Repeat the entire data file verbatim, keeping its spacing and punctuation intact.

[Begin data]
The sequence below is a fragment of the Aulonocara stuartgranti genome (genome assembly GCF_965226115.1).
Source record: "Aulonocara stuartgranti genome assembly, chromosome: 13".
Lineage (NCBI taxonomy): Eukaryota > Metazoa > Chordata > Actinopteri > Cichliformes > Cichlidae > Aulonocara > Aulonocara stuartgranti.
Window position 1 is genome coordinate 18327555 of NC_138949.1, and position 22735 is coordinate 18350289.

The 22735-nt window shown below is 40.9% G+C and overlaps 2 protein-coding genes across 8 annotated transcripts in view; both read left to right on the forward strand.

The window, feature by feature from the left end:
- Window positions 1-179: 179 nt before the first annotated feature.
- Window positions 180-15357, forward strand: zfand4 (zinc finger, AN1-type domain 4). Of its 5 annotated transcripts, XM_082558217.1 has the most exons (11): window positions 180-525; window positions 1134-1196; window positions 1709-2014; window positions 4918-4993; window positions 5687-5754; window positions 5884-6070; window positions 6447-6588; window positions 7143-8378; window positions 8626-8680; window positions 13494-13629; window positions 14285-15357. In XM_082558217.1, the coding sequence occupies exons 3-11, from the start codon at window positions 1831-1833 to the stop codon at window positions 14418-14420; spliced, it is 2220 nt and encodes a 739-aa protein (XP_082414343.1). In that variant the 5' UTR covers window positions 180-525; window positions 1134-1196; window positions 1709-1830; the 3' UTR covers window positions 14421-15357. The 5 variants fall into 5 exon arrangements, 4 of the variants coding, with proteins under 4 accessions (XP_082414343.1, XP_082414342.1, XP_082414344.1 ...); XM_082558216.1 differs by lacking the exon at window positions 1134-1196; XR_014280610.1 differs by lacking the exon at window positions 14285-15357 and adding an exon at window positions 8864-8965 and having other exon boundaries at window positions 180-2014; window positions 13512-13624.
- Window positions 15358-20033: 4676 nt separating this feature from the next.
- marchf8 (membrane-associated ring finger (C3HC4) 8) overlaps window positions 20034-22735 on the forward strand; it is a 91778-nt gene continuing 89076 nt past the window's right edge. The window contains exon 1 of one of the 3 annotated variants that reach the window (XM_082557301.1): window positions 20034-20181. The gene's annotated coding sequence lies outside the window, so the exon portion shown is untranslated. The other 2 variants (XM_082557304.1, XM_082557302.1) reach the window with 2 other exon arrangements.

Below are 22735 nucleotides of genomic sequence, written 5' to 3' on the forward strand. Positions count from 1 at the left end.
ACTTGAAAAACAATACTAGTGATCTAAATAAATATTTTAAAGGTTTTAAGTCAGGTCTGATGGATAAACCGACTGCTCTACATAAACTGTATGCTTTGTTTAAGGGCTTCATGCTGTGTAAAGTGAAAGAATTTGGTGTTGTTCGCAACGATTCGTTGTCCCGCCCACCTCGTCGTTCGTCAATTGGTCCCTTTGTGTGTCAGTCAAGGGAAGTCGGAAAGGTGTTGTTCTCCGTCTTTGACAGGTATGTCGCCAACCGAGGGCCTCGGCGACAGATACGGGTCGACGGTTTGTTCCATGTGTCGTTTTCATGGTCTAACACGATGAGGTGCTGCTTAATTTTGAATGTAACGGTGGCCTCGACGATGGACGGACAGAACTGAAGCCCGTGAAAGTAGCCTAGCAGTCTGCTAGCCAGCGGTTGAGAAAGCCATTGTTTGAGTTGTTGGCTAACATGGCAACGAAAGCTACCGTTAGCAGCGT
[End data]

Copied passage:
The sequence below is a fragment of the Aulonocara stuartgranti genome (genome assembly GCF_965226115.1).
Source record: "Aulonocara stuartgranti genome assembly, chromosome: 13".
Lineage (NCBI taxonomy): Eukaryota > Metazoa > Chordata > Actinopteri > Cichliformes > Cichlidae > Aulonocara > Aulonocara stuartgranti.
Window position 1 is genome coordinate 18327555 of NC_138949.1, and position 22735 is coordinate 18350289.

The 22735-nt window shown below is 40.9% G+C and overlaps 2 protein-coding genes across 8 annotated transcripts in view; both read left to right on the forward strand.

The window, feature by feature from the left end:
- Window positions 1-179: 179 nt before the first annotated feature.
- Window positions 180-15357, forward strand: zfand4 (zinc finger, AN1-type domain 4). Of its 5 annotated transcripts, XM_082558217.1 has the most exons (11): window positions 180-525; window positions 1134-1196; window positions 1709-2014; window positions 4918-4993; window positions 5687-5754; window positions 5884-6070; window positions 6447-6588; window positions 7143-8378; window positions 8626-8680; window positions 13494-13629; window positions 14285-15357. In XM_082558217.1, the coding sequence occupies exons 3-11, from the start codon at window positions 1831-1833 to the stop codon at window positions 14418-14420; spliced, it is 2220 nt and encodes a 739-aa protein (XP_082414343.1). In that variant the 5' UTR covers window positions 180-525; window positions 1134-1196; window positions 1709-1830; the 3' UTR covers window positions 14421-15357. The 5 variants fall into 5 exon arrangements, 4 of the variants coding, with proteins under 4 accessions (XP_082414343.1, XP_082414342.1, XP_082414344.1 ...); XM_082558216.1 differs by lacking the exon at window positions 1134-1196; XR_014280610.1 differs by lacking the exon at window positions 14285-15357 and adding an exon at window positions 8864-8965 and having other exon boundaries at window positions 180-2014; window positions 13512-13624.
- Window positions 15358-20033: 4676 nt separating this feature from the next.
- marchf8 (membrane-associated ring finger (C3HC4) 8) overlaps window positions 20034-22735 on the forward strand; it is a 91778-nt gene continuing 89076 nt past the window's right edge. The window contains exon 1 of one of the 3 annotated variants that reach the window (XM_082557301.1): window positions 20034-20181. The gene's annotated coding sequence lies outside the window, so the exon portion shown is untranslated. The other 2 variants (XM_082557304.1, XM_082557302.1) reach the window with 2 other exon arrangements.

Below are 22735 nucleotides of genomic sequence, written 5' to 3' on the forward strand. Positions count from 1 at the left end.
ACTTGAAAAACAATACTAGTGATCTAAATAAATATTTTAAAGGTTTTAAGTCAGGTCTGATGGATAAACCGACTGCTCTACATAAACTGTATGCTTTGTTTAAGGGCTTCATGCTGTGTAAAGTGAAAGAATTTGGTGTTGTTCGCAACGATTCGTTGTCCCGCCCACCTCGTCGTTCGTCAATTGGTCCCTTTGTGTGTCAGTCAAGGGAAGTCGGAAAGGTGTTGTTCTCCGTCTTTGACAGGTATGTCGCCAACCGAGGGCCTCGGCGACAGATACGGGTCGACGGTTTGTTCCATGTGTCGTTTTCATGGTCTAACACGATGAGGTGCTGCTTAATTTTGAATGTAACGGTGGCCTCGACGATGGACGGACAGAACTGAAGCCCGTGAAAGTAGCCTAGCAGTCTGCTAGCCAGCGGTTGAGAAAGCCATTGTTTGAGTTGTTGGCTAACATGGCAACGAAAGCTACCGTTAGCAGCGT